06/27/2018 by Jay Lesage
Good morning 60Cards readers! Jay Lesage here with another article for you — it seems I have a lot to write about this month as we prepare closely for the North American International Championships (which we’ll now refer to further as NAIC). I’ve begun to muster up somewhat of a series of articles that I’d like to drop, with most of them regarding a deck that I’d like to review, and provide support to that deck by giving useful tips/insights before dropping the decklist. In this specific article, I wanted to go over an efficient timeline detailing how to properly practice for a tournament, and explain to you why I believe this is the most efficient way to prepare. I’ll also give you insights into my extensive testing practices, which includes unorthodox measures, and share my thoughts on current playtesting as it stands within the game. Does practice really make perfect? We’ll have to find out , where I’ll show you my secrets on how to succeed in any season.
Table of contents
With any great tournament comes significant responsibility — your responsibility as a player is to make sure that your investment into the game is sound. If I told you that you were about to take $60USD and burn it with a match, would you say that I’m crazy? I’m honestly not that far off the mark for a lot of players attending the NAIC. I’ve been practicing every single day, and for anybody who hasn’t, I’ll gladly claim our matchup as a free win. I guess what I’m trying to say is, barring natural skill within a card game, if you aren’t practicing, somebody who practices daily will artificially be better than you. Allow me to tell you a simple story to kick off this article.
In college, there was this girl I knew who many people regarded as “dumb” — she didn’t have many friends, and was picked on a lot because of her ideas. I used to peep her schoolwork to see how she was doing, and a lot of her ideas weren’t intermediate by any means; the difference between her and other students though was that she put a lot of time and effort into her papers. Whereas her ideas weren’t the absolute best, she’d invest time into them in order to shape and evolve them into something else. She wasn’t the brightest bulb in the bag, but her ambition alone allowed her to succeed as one of the brightest in the class. Like college, we can apply this same principle in Pokémon regardless of what tier player we believe we are.
To dwelve into the world of practice, here is a bit of a “double-whammy” of insight regarding some decklists that I piloted at two back-to-back League Cups this weekend, coupled with some hot tips. This is the Greninja list that I played on the first day, in Aylmer, Quebec, Canada!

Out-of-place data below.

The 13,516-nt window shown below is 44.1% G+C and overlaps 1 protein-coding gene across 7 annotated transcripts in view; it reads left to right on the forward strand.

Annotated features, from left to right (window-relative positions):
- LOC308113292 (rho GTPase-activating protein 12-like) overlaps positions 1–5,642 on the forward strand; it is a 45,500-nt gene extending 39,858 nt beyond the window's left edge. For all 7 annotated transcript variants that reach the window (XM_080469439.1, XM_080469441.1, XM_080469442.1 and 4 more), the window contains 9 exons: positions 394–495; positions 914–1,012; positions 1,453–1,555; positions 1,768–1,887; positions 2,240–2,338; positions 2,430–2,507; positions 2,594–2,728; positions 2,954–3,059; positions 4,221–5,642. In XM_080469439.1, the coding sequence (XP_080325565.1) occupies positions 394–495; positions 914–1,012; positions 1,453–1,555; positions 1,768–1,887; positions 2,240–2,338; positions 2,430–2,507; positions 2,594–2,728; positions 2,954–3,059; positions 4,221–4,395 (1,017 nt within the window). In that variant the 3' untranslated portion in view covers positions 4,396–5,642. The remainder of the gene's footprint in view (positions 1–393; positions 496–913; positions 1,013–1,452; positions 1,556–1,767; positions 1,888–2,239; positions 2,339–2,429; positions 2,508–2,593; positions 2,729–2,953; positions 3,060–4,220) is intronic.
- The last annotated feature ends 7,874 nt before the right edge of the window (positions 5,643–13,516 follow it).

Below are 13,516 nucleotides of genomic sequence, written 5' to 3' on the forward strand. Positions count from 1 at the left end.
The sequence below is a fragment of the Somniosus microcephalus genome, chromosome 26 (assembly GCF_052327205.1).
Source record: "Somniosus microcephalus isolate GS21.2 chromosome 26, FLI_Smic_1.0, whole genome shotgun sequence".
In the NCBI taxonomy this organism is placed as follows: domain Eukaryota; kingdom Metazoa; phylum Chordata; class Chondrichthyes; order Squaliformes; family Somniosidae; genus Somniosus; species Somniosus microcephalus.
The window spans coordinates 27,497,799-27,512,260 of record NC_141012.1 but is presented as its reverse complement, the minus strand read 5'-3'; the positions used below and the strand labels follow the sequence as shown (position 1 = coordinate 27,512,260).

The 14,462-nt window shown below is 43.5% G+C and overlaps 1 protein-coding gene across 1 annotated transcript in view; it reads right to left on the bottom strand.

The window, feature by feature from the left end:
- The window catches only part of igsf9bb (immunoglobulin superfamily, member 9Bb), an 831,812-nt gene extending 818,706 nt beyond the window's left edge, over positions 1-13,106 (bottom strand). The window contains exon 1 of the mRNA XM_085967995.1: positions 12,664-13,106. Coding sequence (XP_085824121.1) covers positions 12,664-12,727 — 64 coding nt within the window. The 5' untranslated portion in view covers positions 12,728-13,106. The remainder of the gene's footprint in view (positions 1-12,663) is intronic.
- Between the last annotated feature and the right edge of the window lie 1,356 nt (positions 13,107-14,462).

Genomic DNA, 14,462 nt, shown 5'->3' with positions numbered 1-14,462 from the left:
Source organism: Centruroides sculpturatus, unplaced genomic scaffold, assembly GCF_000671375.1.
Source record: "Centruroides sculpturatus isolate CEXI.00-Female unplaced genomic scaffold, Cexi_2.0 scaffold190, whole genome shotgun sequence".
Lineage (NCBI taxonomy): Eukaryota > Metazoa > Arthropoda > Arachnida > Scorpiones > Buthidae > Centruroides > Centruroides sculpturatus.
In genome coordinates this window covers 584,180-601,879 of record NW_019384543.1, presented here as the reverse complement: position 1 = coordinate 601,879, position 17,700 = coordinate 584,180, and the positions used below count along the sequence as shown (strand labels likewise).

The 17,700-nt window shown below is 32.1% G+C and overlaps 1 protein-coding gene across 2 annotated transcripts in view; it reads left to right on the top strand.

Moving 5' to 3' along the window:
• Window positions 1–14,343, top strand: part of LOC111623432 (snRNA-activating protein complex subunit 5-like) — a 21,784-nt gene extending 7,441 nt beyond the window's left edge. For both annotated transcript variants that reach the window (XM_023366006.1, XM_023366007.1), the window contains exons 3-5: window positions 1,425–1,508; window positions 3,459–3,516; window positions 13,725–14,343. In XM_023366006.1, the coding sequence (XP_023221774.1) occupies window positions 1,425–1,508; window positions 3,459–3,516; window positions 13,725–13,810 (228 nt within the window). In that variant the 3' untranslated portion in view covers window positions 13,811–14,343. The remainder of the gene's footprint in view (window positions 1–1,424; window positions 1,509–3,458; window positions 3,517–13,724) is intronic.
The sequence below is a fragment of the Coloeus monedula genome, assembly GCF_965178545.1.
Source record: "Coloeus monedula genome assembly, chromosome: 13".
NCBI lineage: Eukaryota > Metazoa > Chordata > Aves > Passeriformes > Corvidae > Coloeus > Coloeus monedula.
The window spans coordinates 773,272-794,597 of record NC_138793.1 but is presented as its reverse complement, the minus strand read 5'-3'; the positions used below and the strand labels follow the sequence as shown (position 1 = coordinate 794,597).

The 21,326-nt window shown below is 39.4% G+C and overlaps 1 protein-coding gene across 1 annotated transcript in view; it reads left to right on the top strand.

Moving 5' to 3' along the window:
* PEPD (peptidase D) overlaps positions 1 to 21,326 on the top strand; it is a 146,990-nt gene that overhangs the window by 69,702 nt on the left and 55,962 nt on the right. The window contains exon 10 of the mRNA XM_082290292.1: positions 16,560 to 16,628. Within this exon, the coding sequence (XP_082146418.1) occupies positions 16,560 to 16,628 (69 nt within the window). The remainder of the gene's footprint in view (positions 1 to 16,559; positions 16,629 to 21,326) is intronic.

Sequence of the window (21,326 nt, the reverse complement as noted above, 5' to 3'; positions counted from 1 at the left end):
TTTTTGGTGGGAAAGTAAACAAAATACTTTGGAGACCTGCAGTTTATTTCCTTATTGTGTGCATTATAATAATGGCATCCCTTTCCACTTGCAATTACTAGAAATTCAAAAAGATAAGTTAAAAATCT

- 4x Greninja
- 3x Greninja BREAK
- 4x Frogadier
- 1x Froakie
- 1x Staryu
- 1x Starmie
- 1x Tapu Lele GX
- 3x Froakie
- 3x Professor Sycamore
- 4x N-supporter
- 4x Ultra Ball
- 4x Evosoda
- 2x Field Blower
- 2x Enhanced Hammer
- 1x Rescue Stretcher
- 1x Super Rod
- 3x Choice Band
- 3x Brooklet Hill
- 4x Cynthia
- 1x Max Potion
- 6x Water Energy
- 4x Splash Energy
Ahhh, Greninja! I absolutely love this deck because I find it so fun to play. I needed 1st and 2nd at the two League Cups I decided to play in, so I figured that this would be a decent call in order to obtain a hefty finish. I didn’t want to have to outsmart my opponents, but rather overwhelm them with a vicious board state (with tons of ribbits). Greninja is in a unique position in the metagame where it doesn’t really lose to anything directly, and it always has a chance. The list I played was focussed on consistency, mainly leaving the Tapu Fini-GX and Espeon-EX at the door in favour of a heavy Item count, and Supporter count. I included a single copy of Max Potion in order to deal with chip damage from Buzzwole, and Enhanced Hammers to help with random Zoroark-GX matchups. This list was based off of Jake Ewart’s Top 4 Madison decklist.
Greninja performed much better than I thought it would throughout the day, and piloted optimally. I felt like I always had consistency cards in hand, and in games where I didn’t prize 2+ Frogadier, I usually won. Even certain games where I did prize two Frogardier, I still managed to setup via multiple Splash Energy, Rescue Stretcher, and Super Rod. The only matchups where I felt I REALLY needed the four Frogardier in play were matchups where it was fast tempo, or where they didn’t require as many abilities to initiate their gameplan. This mainly fell onto decks like Buzzwole, where they just need Max Elixir and Beast Ring.